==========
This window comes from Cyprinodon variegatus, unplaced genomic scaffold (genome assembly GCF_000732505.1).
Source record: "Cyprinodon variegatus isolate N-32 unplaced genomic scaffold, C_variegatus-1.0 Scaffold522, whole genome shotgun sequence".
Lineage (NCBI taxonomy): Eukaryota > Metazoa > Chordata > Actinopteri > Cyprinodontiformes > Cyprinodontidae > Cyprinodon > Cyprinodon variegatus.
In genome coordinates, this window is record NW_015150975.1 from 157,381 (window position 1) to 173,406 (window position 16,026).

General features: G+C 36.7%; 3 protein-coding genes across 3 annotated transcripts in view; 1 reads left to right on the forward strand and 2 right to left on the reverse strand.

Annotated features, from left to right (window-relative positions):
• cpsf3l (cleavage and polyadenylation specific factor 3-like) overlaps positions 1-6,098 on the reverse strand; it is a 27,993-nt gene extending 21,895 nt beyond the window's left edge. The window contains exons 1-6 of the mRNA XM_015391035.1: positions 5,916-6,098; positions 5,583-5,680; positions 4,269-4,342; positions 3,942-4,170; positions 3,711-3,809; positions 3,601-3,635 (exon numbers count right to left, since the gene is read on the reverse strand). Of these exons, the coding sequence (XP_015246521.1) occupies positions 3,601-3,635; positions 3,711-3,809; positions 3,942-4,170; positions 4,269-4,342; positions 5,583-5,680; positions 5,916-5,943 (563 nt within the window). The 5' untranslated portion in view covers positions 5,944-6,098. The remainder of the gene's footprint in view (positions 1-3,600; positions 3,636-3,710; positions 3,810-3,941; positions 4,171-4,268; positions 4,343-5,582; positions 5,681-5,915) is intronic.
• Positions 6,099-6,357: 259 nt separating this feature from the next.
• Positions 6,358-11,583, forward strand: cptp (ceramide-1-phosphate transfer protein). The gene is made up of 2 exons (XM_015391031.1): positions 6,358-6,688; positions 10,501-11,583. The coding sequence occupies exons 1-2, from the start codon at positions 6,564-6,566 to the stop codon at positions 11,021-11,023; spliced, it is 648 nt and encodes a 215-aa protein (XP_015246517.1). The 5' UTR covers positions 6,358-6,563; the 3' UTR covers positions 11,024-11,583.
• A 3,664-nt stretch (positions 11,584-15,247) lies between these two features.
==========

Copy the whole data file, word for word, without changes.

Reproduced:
This window comes from Cyprinodon variegatus, unplaced genomic scaffold (genome assembly GCF_000732505.1).
Source record: "Cyprinodon variegatus isolate N-32 unplaced genomic scaffold, C_variegatus-1.0 Scaffold522, whole genome shotgun sequence".
Lineage (NCBI taxonomy): Eukaryota > Metazoa > Chordata > Actinopteri > Cyprinodontiformes > Cyprinodontidae > Cyprinodon > Cyprinodon variegatus.
In genome coordinates, this window is record NW_015150975.1 from 157,381 (window position 1) to 173,406 (window position 16,026).

General features: G+C 36.7%; 3 protein-coding genes across 3 annotated transcripts in view; 1 reads left to right on the forward strand and 2 right to left on the reverse strand.

Annotated features, from left to right (window-relative positions):
• cpsf3l (cleavage and polyadenylation specific factor 3-like) overlaps positions 1-6,098 on the reverse strand; it is a 27,993-nt gene extending 21,895 nt beyond the window's left edge. The window contains exons 1-6 of the mRNA XM_015391035.1: positions 5,916-6,098; positions 5,583-5,680; positions 4,269-4,342; positions 3,942-4,170; positions 3,711-3,809; positions 3,601-3,635 (exon numbers count right to left, since the gene is read on the reverse strand). Of these exons, the coding sequence (XP_015246521.1) occupies positions 3,601-3,635; positions 3,711-3,809; positions 3,942-4,170; positions 4,269-4,342; positions 5,583-5,680; positions 5,916-5,943 (563 nt within the window). The 5' untranslated portion in view covers positions 5,944-6,098. The remainder of the gene's footprint in view (positions 1-3,600; positions 3,636-3,710; positions 3,810-3,941; positions 4,171-4,268; positions 4,343-5,582; positions 5,681-5,915) is intronic.
• Positions 6,099-6,357: 259 nt separating this feature from the next.
• Positions 6,358-11,583, forward strand: cptp (ceramide-1-phosphate transfer protein). The gene is made up of 2 exons (XM_015391031.1): positions 6,358-6,688; positions 10,501-11,583. The coding sequence occupies exons 1-2, from the start codon at positions 6,564-6,566 to the stop codon at positions 11,021-11,023; spliced, it is 648 nt and encodes a 215-aa protein (XP_015246517.1). The 5' UTR covers positions 6,358-6,563; the 3' UTR covers positions 11,024-11,583.
• A 3,664-nt stretch (positions 11,584-15,247) lies between these two features.